Norway – Cloud Walker

Munch Mix

Norwegian artist Edvard Munch is famous for his masterpiece, The Scream. Let’s take a look at the man and what drove him to create such a haunting image, which is universally appreciated and an icon of Norway:

Munch was born on Decmber 12, 1863 in Löten, Norway, the second of five children. Tragedy seemed to follow the Munch family. When Edvard was very young, his mother died from tuberculosis, followed by one of his sisters. Another sister was troubled with mental illness issues and committed to an asylum in her teens and a brother died young after a bout of pneumonia. Munch, himself, suffered from mental health issues, which were exacerbated by alcoholism. The artist spent periods of time in a private sanitarium.

the-scream-grumpy-cat

After originally studying to be an engineer, Munch left school to pursue art, which he did at the Royal School of Art and Design, starting in 1881. From there, he rented a studio with six other artists, with the intention of creating an exhibition. Munch specialized in Expressionism and some historians believe he was the father of the movement, before it took off in the early 1900’s.

Munch’s first major work was called The Sick Child and illustrated the death of his sister. It was also based on times he visited ill patients with his father, who was a doctor. When it was first unveiled, the painting drew harsh criticism, with many detractors claiming the piece was unfinished. Munch made six copies of the painting, which reside in galleries around the world.

After moving to France in 1889, Munch got down to business, creating a number of pieces based on feelings for the 1902 Berlin Exhibition. These works included Despair, Melancholy, Anxiety, and Jealousy. Munch’s claim to fame, The Scream, was also created during this period. It is actually based on a real location in Ekeberg, Norway. With Oslo pictured faintly in the background, past the safety railing and down the hill was the sanitarium which housed Munch’s sister. There was also a slaughterhouse nearby and it’s claimed that screams could be heard emanating from both buildings.

The Scream Cat

There are four versions of the famous image. One hangs in the Norwegian National Gallery, one in the Munch Museum, and pastel and lithograph varieties also exist. The National Gallery’s version of The Scream was stolen in 1994 on the opening day of the Lillehammer Winter Olympics, with the two male burglars leaving behind a note that read: “Thanks for the poor security.” The National Gallery refused to pay a $1 million ransom for the piece and a police sting operation recovered the painting a few months later, as well as procuring convictions against four men that were later overturned.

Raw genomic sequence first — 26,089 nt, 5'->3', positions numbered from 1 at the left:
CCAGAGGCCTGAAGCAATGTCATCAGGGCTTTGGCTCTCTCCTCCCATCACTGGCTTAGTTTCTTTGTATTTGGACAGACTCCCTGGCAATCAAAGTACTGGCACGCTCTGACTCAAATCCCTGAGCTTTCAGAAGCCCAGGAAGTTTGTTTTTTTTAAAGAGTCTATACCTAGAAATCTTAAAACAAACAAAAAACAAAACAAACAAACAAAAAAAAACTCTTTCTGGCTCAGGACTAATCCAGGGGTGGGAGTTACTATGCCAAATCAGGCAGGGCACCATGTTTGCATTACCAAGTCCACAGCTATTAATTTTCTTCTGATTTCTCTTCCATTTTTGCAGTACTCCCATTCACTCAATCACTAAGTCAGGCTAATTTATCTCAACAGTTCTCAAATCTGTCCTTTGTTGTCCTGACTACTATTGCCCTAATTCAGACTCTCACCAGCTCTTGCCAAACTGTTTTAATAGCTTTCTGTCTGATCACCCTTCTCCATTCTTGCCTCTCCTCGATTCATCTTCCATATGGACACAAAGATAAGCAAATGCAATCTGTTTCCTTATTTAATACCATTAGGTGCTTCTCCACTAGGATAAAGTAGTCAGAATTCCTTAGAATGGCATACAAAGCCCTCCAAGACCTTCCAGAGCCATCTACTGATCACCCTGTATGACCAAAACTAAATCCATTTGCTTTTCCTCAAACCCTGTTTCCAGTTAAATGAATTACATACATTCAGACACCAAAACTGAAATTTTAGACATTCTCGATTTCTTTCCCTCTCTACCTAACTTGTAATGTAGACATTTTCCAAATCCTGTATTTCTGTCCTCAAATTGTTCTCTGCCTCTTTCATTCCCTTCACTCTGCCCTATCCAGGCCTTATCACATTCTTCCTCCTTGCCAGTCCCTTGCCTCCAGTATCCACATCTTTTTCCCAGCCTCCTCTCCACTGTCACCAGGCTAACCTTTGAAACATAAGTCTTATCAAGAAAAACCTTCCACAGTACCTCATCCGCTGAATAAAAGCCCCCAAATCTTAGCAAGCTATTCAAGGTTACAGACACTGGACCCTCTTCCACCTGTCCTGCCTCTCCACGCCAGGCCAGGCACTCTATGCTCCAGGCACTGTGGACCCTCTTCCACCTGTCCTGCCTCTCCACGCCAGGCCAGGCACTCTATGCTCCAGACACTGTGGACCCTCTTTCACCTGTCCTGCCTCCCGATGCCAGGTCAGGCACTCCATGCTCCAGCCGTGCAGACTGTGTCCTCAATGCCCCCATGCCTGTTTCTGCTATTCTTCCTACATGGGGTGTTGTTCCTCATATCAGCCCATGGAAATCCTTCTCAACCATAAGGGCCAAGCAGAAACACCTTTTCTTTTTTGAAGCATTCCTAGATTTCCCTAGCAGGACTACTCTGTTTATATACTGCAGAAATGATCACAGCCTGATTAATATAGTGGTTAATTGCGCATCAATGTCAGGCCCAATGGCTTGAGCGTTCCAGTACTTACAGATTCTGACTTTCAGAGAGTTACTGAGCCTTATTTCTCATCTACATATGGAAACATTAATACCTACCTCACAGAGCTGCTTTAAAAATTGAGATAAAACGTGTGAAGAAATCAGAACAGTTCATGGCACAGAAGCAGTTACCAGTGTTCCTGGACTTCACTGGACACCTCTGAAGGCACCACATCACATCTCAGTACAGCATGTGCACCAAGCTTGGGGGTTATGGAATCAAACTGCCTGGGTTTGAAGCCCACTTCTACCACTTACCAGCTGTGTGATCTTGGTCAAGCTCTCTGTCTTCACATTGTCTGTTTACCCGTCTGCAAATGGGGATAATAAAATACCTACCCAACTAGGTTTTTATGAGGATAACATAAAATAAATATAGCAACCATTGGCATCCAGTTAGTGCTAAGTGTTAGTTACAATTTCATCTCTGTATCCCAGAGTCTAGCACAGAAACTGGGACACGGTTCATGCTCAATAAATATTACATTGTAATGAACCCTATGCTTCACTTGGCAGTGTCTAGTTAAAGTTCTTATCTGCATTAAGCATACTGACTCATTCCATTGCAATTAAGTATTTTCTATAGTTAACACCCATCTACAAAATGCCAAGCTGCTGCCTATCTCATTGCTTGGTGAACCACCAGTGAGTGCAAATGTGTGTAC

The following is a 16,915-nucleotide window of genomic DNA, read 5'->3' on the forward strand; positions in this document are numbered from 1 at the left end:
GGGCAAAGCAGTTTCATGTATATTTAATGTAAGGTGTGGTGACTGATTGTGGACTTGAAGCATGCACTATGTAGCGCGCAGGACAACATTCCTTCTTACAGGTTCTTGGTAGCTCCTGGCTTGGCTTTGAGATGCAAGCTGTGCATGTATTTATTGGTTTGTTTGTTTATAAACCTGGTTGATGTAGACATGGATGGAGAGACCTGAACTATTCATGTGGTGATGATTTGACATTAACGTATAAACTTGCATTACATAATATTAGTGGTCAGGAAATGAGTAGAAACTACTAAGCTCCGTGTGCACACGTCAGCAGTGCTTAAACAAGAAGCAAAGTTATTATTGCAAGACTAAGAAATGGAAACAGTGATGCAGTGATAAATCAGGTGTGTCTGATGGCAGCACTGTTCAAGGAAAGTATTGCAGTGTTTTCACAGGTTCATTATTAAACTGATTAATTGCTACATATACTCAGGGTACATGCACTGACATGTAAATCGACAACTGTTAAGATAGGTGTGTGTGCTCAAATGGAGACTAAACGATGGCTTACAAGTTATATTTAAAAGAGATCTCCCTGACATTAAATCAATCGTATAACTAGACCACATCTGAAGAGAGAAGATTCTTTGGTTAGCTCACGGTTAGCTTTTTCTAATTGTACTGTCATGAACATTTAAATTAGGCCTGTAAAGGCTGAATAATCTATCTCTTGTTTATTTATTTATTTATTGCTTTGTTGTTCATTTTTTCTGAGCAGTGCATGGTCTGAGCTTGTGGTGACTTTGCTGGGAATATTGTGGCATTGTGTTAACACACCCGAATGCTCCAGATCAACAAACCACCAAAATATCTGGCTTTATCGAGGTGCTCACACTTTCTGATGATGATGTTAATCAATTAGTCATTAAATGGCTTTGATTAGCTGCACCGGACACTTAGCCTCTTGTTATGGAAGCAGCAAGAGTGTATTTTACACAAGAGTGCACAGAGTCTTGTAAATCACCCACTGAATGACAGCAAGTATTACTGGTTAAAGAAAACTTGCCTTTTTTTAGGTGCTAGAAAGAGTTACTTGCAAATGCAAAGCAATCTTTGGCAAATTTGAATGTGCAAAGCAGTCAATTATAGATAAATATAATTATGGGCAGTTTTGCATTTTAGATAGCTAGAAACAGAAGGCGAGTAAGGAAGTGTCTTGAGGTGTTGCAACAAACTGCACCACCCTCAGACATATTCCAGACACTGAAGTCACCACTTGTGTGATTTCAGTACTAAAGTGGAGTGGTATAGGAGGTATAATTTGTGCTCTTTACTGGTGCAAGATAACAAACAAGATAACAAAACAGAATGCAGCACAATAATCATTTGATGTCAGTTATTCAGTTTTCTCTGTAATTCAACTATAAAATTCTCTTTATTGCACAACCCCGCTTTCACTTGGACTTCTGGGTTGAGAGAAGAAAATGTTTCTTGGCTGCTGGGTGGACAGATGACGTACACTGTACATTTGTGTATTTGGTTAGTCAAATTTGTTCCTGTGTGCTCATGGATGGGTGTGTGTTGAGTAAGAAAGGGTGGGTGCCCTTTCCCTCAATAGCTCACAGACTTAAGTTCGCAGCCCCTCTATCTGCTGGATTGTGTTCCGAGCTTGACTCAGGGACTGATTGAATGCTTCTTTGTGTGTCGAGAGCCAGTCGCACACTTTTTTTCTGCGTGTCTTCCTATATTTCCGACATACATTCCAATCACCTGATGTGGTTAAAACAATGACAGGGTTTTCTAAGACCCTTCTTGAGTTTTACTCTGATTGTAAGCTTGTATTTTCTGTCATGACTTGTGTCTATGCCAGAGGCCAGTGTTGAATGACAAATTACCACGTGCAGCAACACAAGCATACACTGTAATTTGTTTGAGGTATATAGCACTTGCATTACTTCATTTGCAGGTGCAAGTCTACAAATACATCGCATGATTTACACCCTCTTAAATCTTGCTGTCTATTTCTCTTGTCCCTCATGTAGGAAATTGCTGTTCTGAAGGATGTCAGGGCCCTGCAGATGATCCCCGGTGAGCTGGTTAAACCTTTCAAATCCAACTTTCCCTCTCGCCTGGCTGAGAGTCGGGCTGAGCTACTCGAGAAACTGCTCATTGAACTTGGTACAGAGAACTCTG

The Scream was also one of two pieces stolen from the Munch Museum in Oslo, Norway in 2004. Masked gunmen nabbed The Scream, as well as Munch’s ‘Madonna’. The work suffered some damage before it was recovered in 2006. The piece was put on display for a short time, with damage and all, before disappearing for restoration work. It finally returned to being on display again in 2008. In all, six men were arrested in connection with the theft.

In 2012, The Scream sold for $120 million U.S., breaking the record previously set by Pablo Picasso’s “Nude, Green Leaves and Bust,” which went for $106.5 million U.S. in 2010. The piece went up in value because the frame is also painted by Munch and includes a poem describing his motivation for creating it. Bidding began at a mere $40 million, with the auction lasting more than 12 minutes.

the-scream movie

The Scream has found its way into numerous avenues of popular culture. It was the inspiration for Ghostface’s mask for the Scream movie franchise, which is known the world over. Pop artist Andy Warhol recreated the piece as a silk print, which became quite famous. It was also chosen by the Norwegian Postal Service as one of four Munch works to be turned into stamps. Imaging getting a letter with that haunting face staring back at you. No wonder so many Scandinavians go crazy!

In 1938, The Nazi’s declared Munch’s catalogue of work “degenerate art” and removed his collections from German galleries, putting them up for auction. Norwegian art dealer Harald Holst Halvorsen (the original Triple H) nabbed as many of the pieces as he could to return them to their homeland. Halvorsen then distributed some of the pieces to other parts of the continent, based on discussions he had with Munch and Munch’s desire for recognition in other parts of Europe.

Munch moved to Ekely, Norway and chose to live mostly in isolation, where he died on January 23, 1944, aged 81. He enjoyed painting the landscape and farm life in his twilight years, but perhaps more importantly, he did a fair bit of work on nude paintings with a slew of female models, some of which he likely had relationships with. Now, that is the mark of a true master!

Norway: Cloud Walker

Cloud Walker Cocktail

  • 1 oz Cloudberry Liqueur
  • 0.75 oz Whiskey or Bourbon
  • Top with Lemonade
  • Splash of Lime Juice
  • Garnish with a Lime Wedge

I must admit, that as I did research for this article, I was able to appreciate The Scream and other works by Munch more. Sadly, when the Sip Syndicate visited Oslo and tried to visit the Munch Museum, the place was closed. We all screamed in agony and then went to drown our sorrows at a nearby bar!